Recently, there has been a growing interest in network scenarios where selfish agents are able to communicate, bargain and form coalitions, i.e., play a cooperative game, in order to overcome the inefficiency of noncooperativeequilibria. We study such coalitional games under worst-case conditions in the fundamental load-balancing setting of routing over parallel links. Specifically, we define the cost of a coalition as the outcome of a Stackelberg game in which a rival leader aims to maximize the cost of the coalition. Quite surprisingly, we establish that the leader acts as if it is a continuum of infinitesimal self-optimizing agents. With this structural result at hand, we investigate fundamental solution concepts of the considered cooperative game, namely the Nash Bargaining Scheme, the (Inner) Core and the min-max fair Nucleolus. Most notably, we show that they all bring about the system optimum.
We consider mechanisms for online deadline-aware scheduling in large computing clusters.
In our framework, jobs arrive dynamically and are characterized by their value and total resource demand (or estimation thereof), along with their reported deadlines. The scheduler's objective is to maximize the aggregate value of jobs completed by their deadlines.
We circumvent known lower bounds for this problem by assuming that the input has slack, meaning that any job could be delayed and still finish by its deadline.
Under the slackness assumption, we design a preemptive scheduler with a constant-factor worst-case performance guarantee.
Along the way, we pay close attention to practical aspects, such as runtime efficiency, data locality and demand uncertainty. We evaluate the algorithm via simulations over real job traces taken from a large production cluster, and show that its actual performance is significantly better than other heuristics used in practice.
We then extend our framework to handle provider commitments: the requirement that jobs admitted to service must be executed until completion. We prove that no algorithm can obtain worst-case guarantees when enforcing the commitment decision to the job arrival time. Nevertheless, we design efficient heuristics that commit on job admission, in the spirit of our basic algorithm. We show empirically that these heuristics perform just as well as (or better than) the original algorithm.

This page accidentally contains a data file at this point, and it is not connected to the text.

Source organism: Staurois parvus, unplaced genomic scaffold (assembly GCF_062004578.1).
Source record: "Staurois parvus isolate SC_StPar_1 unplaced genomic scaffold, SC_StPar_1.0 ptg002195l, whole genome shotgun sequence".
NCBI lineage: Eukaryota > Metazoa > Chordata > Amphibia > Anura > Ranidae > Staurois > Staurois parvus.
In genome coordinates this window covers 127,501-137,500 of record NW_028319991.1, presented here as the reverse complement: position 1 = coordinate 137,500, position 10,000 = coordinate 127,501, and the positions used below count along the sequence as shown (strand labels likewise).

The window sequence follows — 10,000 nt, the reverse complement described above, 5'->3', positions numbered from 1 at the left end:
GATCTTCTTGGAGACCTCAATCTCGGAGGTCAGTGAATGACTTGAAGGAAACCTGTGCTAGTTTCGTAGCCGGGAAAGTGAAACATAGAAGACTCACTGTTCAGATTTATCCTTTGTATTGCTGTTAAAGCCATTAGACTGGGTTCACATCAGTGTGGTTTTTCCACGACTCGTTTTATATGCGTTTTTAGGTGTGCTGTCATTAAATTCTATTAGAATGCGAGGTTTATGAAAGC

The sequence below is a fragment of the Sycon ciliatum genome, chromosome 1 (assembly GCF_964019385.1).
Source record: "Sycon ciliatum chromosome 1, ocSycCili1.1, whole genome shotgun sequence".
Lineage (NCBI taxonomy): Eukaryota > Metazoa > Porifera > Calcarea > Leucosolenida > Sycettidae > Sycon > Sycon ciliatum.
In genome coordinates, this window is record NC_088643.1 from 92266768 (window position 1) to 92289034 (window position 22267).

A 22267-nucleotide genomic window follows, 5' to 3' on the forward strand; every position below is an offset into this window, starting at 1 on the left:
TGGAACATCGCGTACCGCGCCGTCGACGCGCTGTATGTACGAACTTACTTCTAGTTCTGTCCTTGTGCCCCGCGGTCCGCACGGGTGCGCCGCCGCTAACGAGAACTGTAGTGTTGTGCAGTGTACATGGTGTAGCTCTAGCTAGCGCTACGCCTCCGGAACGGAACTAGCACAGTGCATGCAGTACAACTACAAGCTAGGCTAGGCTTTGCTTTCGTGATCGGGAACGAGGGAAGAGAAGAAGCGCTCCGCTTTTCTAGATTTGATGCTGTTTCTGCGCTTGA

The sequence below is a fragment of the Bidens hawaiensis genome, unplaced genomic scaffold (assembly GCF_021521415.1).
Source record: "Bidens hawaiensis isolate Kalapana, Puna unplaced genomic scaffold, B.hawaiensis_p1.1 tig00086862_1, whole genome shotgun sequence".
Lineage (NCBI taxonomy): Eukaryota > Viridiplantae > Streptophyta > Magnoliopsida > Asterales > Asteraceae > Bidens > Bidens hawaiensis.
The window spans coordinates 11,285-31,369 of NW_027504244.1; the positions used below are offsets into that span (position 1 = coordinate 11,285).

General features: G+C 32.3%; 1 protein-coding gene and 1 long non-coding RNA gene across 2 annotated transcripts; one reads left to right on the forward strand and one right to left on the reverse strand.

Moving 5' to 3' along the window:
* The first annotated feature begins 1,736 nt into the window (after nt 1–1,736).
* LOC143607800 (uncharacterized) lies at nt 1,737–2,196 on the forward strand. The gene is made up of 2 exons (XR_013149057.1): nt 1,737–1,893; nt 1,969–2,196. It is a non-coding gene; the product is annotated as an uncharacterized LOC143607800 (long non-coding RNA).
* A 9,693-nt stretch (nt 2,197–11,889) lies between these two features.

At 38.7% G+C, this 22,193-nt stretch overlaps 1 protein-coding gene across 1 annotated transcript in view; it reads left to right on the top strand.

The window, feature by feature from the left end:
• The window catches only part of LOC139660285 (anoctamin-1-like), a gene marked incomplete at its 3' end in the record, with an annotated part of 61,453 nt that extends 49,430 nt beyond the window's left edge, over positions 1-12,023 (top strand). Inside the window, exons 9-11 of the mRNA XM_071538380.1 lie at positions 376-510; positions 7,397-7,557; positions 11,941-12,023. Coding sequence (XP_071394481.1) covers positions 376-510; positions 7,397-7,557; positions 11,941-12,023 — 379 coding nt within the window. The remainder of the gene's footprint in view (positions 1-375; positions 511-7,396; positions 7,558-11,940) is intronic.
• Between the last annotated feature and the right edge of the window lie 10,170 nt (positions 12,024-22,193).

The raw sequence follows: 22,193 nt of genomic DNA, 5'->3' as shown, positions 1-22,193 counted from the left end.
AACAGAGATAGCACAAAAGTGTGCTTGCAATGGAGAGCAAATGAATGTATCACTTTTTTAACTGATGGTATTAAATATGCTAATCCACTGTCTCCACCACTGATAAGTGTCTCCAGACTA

Finally, we discuss how our scheduling framework can be used to design truthful scheduling mechanisms, motivated by applications to commercial public cloud offerings.
Prof. Yishay Mansour got his PhD from MIT in 1990, following it he was a postdoctoral fellow in Harvard and a Research Staff Member in IBM T. J. Watson Research Center. Since 1992 he is at Tel-Aviv University, where he is currently a Professor of Computer Science and has served as the first head of the Blavatnik School of Computer Science during 2000-2002. He is currently the director of the Israeli Center of Research Excellence in Algorithms.
Prof. Mansour has mentored start-ups as Riverhead, which was acquired by Cisco, Ghoonet and Verix. He holds a part-time position at MicroSoftReaserch Israel, and held visiting positions at Bell Labs, AT&T research Labs, IBM Research, and Google Research.
Prof. Mansour has published over 50 journal papers and over 100 proceeding papers in various areas of computer science with special emphasis on communication networks, machine learning, and algorithmic game theory, and has supervised over a dozen graduate students in those areas.
Prof. Mansour is currently an associate editor in a number of distinguished journals and has been on numerous conference program committees. He was both the program chair of COLT (1998) and served on the COLT steering committee.Detailed CV | List of Publication